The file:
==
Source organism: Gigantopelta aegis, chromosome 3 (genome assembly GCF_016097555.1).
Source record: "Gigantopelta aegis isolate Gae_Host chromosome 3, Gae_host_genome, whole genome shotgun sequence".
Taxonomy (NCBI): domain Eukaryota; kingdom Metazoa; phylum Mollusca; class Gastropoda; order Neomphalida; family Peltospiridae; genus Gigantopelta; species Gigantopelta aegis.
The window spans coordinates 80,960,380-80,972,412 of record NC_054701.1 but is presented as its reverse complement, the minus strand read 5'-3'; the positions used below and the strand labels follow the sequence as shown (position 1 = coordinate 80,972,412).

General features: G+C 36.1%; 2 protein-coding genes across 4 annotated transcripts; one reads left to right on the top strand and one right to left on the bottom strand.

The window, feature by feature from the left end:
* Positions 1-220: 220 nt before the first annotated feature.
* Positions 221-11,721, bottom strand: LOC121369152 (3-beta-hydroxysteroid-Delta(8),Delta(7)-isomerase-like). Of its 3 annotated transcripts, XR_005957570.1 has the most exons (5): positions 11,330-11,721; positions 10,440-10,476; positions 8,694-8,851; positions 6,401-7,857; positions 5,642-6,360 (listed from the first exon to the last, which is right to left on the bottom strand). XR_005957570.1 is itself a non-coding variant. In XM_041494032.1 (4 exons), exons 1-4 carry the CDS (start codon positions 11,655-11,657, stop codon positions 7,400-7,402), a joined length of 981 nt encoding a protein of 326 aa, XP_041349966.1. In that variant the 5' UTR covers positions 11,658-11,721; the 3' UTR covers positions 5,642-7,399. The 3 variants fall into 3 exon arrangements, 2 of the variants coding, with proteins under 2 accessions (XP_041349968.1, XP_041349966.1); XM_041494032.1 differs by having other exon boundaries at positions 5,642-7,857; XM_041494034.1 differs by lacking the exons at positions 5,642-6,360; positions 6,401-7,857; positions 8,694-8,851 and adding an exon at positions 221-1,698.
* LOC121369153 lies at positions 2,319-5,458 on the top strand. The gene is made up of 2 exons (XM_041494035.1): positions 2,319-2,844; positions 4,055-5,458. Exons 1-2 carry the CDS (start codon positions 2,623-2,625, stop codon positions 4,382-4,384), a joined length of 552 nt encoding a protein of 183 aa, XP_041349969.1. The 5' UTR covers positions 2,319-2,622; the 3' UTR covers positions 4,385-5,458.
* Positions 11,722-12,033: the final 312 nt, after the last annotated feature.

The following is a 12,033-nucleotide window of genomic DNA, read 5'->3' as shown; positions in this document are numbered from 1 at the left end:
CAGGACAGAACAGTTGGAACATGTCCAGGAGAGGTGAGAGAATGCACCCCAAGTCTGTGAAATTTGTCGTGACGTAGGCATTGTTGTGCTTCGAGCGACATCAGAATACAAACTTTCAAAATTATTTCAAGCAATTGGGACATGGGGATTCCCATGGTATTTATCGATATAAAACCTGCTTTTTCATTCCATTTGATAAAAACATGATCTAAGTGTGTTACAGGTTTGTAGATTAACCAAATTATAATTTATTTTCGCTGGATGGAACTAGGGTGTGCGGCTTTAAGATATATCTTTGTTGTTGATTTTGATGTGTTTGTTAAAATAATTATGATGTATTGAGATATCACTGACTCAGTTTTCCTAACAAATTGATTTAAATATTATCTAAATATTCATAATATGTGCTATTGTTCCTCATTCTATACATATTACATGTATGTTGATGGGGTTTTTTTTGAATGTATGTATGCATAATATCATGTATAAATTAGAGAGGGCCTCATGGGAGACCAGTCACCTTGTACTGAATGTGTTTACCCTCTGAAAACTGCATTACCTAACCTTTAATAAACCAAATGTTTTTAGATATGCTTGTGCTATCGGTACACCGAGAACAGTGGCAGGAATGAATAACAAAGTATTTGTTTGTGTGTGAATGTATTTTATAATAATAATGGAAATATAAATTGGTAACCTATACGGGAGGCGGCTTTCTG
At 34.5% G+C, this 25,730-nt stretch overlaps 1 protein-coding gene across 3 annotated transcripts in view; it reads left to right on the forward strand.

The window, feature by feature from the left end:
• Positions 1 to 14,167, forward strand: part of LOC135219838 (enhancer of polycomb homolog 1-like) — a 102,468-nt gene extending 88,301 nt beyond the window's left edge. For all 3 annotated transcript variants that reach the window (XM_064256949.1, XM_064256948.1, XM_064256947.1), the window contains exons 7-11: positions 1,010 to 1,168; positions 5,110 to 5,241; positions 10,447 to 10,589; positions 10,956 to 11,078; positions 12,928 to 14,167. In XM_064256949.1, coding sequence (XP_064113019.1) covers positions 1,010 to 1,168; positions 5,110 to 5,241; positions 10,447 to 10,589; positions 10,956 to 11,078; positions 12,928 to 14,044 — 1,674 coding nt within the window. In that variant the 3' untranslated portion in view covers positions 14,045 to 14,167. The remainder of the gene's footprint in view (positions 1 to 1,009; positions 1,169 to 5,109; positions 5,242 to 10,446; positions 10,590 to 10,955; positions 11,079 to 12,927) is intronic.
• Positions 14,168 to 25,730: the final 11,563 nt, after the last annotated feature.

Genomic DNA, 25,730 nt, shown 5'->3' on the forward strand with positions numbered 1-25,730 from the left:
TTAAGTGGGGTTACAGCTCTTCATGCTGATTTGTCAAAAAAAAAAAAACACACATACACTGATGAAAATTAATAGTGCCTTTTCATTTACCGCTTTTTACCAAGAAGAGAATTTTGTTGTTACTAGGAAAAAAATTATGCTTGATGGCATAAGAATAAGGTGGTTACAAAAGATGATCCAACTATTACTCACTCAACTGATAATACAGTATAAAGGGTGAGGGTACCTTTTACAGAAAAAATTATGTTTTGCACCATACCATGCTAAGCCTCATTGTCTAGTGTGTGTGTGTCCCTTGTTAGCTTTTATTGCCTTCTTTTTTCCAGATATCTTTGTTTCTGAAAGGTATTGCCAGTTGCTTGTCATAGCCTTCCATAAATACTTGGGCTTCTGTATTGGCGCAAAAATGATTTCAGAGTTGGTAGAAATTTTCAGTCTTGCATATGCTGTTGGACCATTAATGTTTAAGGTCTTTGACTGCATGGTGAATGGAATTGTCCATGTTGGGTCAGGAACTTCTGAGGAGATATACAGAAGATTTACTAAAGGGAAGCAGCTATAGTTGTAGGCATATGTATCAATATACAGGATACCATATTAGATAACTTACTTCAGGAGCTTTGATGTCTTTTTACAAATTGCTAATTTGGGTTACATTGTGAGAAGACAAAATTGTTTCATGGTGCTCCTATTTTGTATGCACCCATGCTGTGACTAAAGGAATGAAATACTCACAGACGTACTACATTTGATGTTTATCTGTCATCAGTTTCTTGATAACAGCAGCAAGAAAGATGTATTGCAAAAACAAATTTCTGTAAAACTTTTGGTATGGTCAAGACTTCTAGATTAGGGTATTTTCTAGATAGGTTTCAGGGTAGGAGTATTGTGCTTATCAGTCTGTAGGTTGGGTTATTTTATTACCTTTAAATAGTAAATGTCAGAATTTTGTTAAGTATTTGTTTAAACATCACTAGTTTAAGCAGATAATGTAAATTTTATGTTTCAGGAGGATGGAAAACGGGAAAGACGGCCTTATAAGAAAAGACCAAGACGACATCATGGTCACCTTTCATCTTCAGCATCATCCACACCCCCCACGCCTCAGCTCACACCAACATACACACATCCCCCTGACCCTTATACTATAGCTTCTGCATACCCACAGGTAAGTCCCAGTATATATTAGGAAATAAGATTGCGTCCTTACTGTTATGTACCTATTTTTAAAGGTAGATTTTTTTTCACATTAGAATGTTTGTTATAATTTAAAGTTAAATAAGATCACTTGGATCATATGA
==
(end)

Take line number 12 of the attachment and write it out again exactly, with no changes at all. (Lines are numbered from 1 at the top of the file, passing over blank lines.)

CAGGACAGAACAGTTGGAACATGTCCAGGAGAGGTGAGAGAATGCACCCCAAGTCTGTGAAATTTGTCGTGACGTAGGCATTGTTGTGCTTCGAGCGACATCAGAATACAAACTTTCAAAATTATTTCAAGCAATTGGGACATGGGGATTCCCATGGTATTTATCGATATAAAACCTGCTTTTTCATTCCATTTGATAAAAACATGATCTAAGTGTGTTACAGGTTTGTAGATTAACCAAATTATAATTTATTTTCGCTGGATGGAACTAGGGTGTGCGGCTTTAAGATATATCTTTGTTGTTGATTTTGATGTGTTTGTTAAAATAATTATGATGTATTGAGATATCACTGACTCAGTTTTCCTAACAAATTGATTTAAATATTATCTAAATATTCATAATATGTGCTATTGTTCCTCATTCTATACATATTACATGTATGTTGATGGGGTTTTTTTTGAATGTATGTATGCATAATATCATGTATAAATTAGAGAGGGCCTCATGGGAGACCAGTCACCTTGTACTGAATGTGTTTACCCTCTGAAAACTGCATTACCTAACCTTTAATAAACCAAATGTTTTTAGATATGCTTGTGCTATCGGTACACCGAGAACAGTGGCAGGAATGAATAACAAAGTATTTGTTTGTGTGTGAATGTATTTTATAATAATAATGGAAATATAAATTGGTAACCTATACGGGAGGCGGCTTTCTG